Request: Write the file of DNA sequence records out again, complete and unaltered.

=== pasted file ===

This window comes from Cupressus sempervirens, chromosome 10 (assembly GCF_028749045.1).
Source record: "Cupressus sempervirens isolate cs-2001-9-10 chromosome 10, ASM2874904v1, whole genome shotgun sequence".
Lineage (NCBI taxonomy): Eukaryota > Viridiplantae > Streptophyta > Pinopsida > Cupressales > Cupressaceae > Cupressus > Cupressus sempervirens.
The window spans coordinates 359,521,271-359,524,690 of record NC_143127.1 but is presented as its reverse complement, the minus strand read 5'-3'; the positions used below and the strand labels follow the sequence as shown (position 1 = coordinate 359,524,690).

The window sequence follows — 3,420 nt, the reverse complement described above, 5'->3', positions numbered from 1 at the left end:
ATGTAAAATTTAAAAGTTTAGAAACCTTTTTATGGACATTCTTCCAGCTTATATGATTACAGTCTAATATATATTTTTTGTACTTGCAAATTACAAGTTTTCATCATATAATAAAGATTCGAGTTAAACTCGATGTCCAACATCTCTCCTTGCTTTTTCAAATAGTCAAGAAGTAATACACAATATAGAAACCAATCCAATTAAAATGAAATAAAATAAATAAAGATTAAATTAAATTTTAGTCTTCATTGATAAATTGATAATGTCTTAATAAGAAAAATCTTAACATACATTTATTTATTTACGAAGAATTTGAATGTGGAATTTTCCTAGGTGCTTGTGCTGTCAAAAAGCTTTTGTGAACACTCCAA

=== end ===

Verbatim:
This window comes from Cupressus sempervirens, chromosome 10 (assembly GCF_028749045.1).
Source record: "Cupressus sempervirens isolate cs-2001-9-10 chromosome 10, ASM2874904v1, whole genome shotgun sequence".
Lineage (NCBI taxonomy): Eukaryota > Viridiplantae > Streptophyta > Pinopsida > Cupressales > Cupressaceae > Cupressus > Cupressus sempervirens.
The window spans coordinates 359,521,271-359,524,690 of record NC_143127.1 but is presented as its reverse complement, the minus strand read 5'-3'; the positions used below and the strand labels follow the sequence as shown (position 1 = coordinate 359,524,690).

The window sequence follows — 3,420 nt, the reverse complement described above, 5'->3', positions numbered from 1 at the left end:
ATGTAAAATTTAAAAGTTTAGAAACCTTTTTATGGACATTCTTCCAGCTTATATGATTACAGTCTAATATATATTTTTTGTACTTGCAAATTACAAGTTTTCATCATATAATAAAGATTCGAGTTAAACTCGATGTCCAACATCTCTCCTTGCTTTTTCAAATAGTCAAGAAGTAATACACAATATAGAAACCAATCCAATTAAAATGAAATAAAATAAATAAAGATTAAATTAAATTTTAGTCTTCATTGATAAATTGATAATGTCTTAATAAGAAAAATCTTAACATACATTTATTTATTTACGAAGAATTTGAATGTGGAATTTTCCTAGGTGCTTGTGCTGTCAAAAAGCTTTTGTGAACACTCCAA